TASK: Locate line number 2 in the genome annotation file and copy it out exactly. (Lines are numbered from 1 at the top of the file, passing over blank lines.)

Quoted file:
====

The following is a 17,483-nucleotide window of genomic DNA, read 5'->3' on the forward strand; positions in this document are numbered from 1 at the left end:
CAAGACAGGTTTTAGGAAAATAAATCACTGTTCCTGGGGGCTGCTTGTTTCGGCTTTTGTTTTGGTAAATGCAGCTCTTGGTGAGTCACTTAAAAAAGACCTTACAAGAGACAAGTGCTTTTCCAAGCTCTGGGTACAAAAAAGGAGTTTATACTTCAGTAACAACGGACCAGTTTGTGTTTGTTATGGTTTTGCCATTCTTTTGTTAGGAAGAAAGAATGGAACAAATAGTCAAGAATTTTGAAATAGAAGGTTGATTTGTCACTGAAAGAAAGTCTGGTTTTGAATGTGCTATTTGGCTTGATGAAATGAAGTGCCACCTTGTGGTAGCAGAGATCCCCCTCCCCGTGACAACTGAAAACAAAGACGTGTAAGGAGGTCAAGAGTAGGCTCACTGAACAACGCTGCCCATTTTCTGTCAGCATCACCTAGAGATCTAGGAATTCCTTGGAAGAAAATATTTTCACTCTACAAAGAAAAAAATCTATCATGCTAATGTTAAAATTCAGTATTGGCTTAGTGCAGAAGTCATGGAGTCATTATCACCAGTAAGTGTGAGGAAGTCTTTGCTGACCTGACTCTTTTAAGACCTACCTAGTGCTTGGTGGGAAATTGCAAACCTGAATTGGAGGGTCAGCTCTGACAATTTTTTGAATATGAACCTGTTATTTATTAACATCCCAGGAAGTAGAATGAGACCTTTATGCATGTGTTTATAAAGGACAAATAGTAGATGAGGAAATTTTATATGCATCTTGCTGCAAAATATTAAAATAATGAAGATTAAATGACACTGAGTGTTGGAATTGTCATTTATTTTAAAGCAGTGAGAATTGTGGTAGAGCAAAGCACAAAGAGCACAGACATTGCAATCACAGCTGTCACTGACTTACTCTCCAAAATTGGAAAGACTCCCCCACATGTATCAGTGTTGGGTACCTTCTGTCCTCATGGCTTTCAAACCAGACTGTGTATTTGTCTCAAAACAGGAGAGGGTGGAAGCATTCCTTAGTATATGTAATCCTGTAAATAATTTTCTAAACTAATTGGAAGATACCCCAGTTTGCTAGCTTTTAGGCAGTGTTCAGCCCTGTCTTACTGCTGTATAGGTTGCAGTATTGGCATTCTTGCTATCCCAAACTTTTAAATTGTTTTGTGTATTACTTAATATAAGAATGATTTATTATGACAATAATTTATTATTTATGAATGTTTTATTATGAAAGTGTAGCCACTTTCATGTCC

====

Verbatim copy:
CAAGACAGGTTTTAGGAAAATAAATCACTGTTCCTGGGGGCTGCTTGTTTCGGCTTTTGTTTTGGTAAATGCAGCTCTTGGTGAGTCACTTAAAAAAGACCTTACAAGAGACAAGTGCTTTTCCAAGCTCTGGGTACAAAAAAGGAGTTTATACTTCAGTAACAACGGACCAGTTTGTGTTTGTTATGGTTTTGCCATTCTTTTGTTAGGAAGAAAGAATGGAACAAATAGTCAAGAATTTTGAAATAGAAGGTTGATTTGTCACTGAAAGAAAGTCTGGTTTTGAATGTGCTATTTGGCTTGATGAAATGAAGTGCCACCTTGTGGTAGCAGAGATCCCCCTCCCCGTGACAACTGAAAACAAAGACGTGTAAGGAGGTCAAGAGTAGGCTCACTGAACAACGCTGCCCATTTTCTGTCAGCATCACCTAGAGATCTAGGAATTCCTTGGAAGAAAATATTTTCACTCTACAAAGAAAAAAATCTATCATGCTAATGTTAAAATTCAGTATTGGCTTAGTGCAGAAGTCATGGAGTCATTATCACCAGTAAGTGTGAGGAAGTCTTTGCTGACCTGACTCTTTTAAGACCTACCTAGTGCTTGGTGGGAAATTGCAAACCTGAATTGGAGGGTCAGCTCTGACAATTTTTTGAATATGAACCTGTTATTTATTAACATCCCAGGAAGTAGAATGAGACCTTTATGCATGTGTTTATAAAGGACAAATAGTAGATGAGGAAATTTTATATGCATCTTGCTGCAAAATATTAAAATAATGAAGATTAAATGACACTGAGTGTTGGAATTGTCATTTATTTTAAAGCAGTGAGAATTGTGGTAGAGCAAAGCACAAAGAGCACAGACATTGCAATCACAGCTGTCACTGACTTACTCTCCAAAATTGGAAAGACTCCCCCACATGTATCAGTGTTGGGTACCTTCTGTCCTCATGGCTTTCAAACCAGACTGTGTATTTGTCTCAAAACAGGAGAGGGTGGAAGCATTCCTTAGTATATGTAATCCTGTAAATAATTTTCTAAACTAATTGGAAGATACCCCAGTTTGCTAGCTTTTAGGCAGTGTTCAGCCCTGTCTTACTGCTGTATAGGTTGCAGTATTGGCATTCTTGCTATCCCAAACTTTTAAATTGTTTTGTGTATTACTTAATATAAGAATGATTTATTATGACAATAATTTATTATTTATGAATGTTTTATTATGAAAGTGTAGCCACTTTCATGTCC